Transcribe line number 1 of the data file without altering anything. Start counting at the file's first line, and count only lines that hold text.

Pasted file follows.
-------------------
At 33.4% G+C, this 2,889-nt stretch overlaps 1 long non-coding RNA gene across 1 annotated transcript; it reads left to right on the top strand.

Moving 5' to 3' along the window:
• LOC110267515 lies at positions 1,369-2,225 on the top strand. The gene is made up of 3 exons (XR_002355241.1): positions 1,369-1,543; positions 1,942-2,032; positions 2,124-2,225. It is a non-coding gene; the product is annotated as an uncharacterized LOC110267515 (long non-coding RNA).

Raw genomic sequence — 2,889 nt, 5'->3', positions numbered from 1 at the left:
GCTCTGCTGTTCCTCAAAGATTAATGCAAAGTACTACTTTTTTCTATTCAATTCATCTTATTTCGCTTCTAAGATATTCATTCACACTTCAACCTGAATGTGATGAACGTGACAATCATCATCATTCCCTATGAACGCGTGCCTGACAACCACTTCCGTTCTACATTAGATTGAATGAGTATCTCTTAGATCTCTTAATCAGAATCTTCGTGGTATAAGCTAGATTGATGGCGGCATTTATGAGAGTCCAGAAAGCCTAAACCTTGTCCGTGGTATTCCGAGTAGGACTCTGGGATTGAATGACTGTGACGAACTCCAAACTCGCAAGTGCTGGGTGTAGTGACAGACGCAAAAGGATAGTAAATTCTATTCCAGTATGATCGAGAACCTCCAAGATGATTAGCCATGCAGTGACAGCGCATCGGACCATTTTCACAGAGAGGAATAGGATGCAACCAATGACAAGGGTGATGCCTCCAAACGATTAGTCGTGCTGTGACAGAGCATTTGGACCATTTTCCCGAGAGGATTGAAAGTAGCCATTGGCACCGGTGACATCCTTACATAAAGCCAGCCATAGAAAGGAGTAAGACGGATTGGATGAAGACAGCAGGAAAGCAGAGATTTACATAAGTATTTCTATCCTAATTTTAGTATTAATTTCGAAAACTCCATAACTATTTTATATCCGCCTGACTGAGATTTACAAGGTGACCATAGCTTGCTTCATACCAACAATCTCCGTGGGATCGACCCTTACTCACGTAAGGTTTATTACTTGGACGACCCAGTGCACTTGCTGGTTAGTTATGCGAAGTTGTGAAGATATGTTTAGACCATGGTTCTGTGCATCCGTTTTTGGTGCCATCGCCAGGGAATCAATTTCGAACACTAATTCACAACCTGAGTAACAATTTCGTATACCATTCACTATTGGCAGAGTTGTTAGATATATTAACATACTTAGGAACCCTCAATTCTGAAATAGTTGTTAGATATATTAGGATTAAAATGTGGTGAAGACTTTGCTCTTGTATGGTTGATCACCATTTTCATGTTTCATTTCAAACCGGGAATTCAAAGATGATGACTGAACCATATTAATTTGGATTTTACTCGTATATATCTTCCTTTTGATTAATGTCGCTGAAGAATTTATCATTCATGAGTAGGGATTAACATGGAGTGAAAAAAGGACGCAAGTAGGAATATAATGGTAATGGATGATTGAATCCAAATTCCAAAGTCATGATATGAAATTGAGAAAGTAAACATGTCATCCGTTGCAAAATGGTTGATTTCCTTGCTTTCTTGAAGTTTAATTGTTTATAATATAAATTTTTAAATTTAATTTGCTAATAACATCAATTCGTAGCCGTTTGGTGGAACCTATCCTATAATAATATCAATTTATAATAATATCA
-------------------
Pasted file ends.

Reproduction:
At 33.4% G+C, this 2,889-nt stretch overlaps 1 long non-coding RNA gene across 1 annotated transcript; it reads left to right on the top strand.